DOHA: Qatar Airways chief executive officer Akbar Al Baker lashed out at Airbus SE for the second time this month, warning his airline might stop taking deliveries from the French planemaker this year over an unspecified “serious” issue.
“We have an issue with Airbus we need to settle, and if we are not able to settle that serious issue we have with them, we will refuse to take any aircraft from them, ” he said in an interview with Bloomberg TV. Problems with Qatar Airways, Al Baker warned, will cause Airbus “a stress in the relationship with IAG, with LatAm, with other airlines in which we have a shareholding.”
The subject of the spat? “I unfortunately cannot tell you what that issue is, ” Al Baker said. Airbus won’t say either. A spokesperson for the Blagnac, France-based company said it’s in constant discussions with customers about their requirements, and that details on those discussions “remain confidential”.
The warning comes days after the airline chief criticised Airbus’s giant A380 jets over their inefficiency and operational cost. However, he said his dissatisfaction with that aircraft was “water under the bridge” and not the subject of the latest dispute.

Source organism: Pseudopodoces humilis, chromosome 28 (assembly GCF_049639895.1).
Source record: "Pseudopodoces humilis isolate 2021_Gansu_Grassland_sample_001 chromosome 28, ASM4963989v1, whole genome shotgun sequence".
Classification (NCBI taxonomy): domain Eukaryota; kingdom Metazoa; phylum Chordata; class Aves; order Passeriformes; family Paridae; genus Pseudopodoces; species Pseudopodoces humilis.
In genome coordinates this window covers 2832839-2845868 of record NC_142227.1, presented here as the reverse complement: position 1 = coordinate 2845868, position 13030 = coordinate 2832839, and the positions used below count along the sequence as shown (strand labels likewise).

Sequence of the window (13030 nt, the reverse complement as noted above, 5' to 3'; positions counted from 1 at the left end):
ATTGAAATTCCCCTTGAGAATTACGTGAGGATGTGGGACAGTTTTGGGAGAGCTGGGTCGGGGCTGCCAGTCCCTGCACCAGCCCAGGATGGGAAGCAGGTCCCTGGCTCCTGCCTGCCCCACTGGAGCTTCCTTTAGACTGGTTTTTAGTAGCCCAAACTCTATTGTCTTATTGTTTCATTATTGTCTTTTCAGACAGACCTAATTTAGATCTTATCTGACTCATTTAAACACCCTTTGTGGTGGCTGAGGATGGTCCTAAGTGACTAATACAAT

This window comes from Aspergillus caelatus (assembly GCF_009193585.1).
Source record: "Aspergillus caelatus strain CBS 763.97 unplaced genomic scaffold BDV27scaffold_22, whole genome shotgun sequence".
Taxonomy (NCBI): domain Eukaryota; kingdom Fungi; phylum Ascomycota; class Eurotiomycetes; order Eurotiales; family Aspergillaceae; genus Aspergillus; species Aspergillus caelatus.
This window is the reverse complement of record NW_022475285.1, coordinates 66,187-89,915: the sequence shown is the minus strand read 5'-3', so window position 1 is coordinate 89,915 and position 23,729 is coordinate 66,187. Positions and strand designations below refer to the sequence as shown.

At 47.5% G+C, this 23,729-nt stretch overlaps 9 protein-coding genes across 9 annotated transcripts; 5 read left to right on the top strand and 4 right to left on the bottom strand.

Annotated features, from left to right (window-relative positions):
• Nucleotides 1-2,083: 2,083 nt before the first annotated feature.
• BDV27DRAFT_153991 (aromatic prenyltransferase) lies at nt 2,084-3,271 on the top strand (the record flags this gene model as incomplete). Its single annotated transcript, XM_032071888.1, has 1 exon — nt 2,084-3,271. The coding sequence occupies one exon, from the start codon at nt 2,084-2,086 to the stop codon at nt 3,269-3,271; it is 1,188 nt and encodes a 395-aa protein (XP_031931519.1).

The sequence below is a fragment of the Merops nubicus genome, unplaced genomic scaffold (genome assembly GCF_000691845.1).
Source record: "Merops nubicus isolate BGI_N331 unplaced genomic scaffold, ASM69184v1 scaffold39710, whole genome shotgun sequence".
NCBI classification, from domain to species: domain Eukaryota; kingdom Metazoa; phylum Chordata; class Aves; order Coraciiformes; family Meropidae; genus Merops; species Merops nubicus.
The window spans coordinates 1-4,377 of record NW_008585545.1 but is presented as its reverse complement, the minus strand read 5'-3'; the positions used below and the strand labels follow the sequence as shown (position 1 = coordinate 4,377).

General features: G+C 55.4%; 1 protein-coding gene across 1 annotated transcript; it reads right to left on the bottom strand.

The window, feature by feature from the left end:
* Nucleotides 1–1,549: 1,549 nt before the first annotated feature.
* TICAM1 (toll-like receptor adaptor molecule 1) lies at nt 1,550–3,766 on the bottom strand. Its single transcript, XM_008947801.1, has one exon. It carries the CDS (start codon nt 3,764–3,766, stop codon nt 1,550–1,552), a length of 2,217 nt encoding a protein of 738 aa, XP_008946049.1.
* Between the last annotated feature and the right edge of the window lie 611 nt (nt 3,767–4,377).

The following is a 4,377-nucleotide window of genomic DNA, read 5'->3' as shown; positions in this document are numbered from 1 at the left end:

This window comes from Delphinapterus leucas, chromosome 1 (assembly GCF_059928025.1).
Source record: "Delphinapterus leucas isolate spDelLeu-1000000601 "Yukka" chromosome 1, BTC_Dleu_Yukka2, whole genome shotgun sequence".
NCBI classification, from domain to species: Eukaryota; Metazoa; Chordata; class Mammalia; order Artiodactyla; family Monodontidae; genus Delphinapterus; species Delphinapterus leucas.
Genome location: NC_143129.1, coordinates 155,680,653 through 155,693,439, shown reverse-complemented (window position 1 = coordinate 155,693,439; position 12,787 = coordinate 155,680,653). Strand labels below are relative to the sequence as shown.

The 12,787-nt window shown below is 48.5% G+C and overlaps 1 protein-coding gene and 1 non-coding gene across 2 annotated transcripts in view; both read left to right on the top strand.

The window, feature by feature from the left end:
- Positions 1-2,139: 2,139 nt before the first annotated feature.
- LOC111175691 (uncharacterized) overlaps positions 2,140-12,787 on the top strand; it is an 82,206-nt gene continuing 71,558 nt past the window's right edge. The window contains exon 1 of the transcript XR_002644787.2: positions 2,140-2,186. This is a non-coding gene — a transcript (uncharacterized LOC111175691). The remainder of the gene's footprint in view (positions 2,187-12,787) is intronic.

The Qatari carrier has leaned on its diverse fleet to keep flying during the pandemic and expects to service more than 140 destinations by mid-summer. Smaller planes have allowed the carriers to fly with fewer passengers amid the Covid-19 pandemic. It’s even added a handful of new routes to its roster, including Seattle and San Francisco.
Staying in the air hasn’t come cheap. Al Baker said the airline’s accepted US$3bil (RM12.41bil) in support from the Qatari government since the start of the pandemic. The state-run carrier received its first injection of aid after its losses topped 50% of share capital last year.
Qatar’s expecting to take delivery of planes from Airbus and Boeing Co this year, Al Baker said, after a strident campaign to defer deliveries from both companies last year.
Al Baker also said the Doha-based carrier will be the launch customer for Boeing’s highly anticipated 777x in 2023, backtracking on comments made just last week saying it wouldn’t. Qatar Airways has ordered 60 of the new model, which is being billed as the “world’s largest and most efficient twin-engine jet”.
The forced landing of a Ryanair jet flying over Belarus “is something (that) should have never happened, ” Al Baker said. He warned it could “create a precedent” for other countries. Still, Qatar Airways isn’t stopping flights over the country. ─ Bloomberg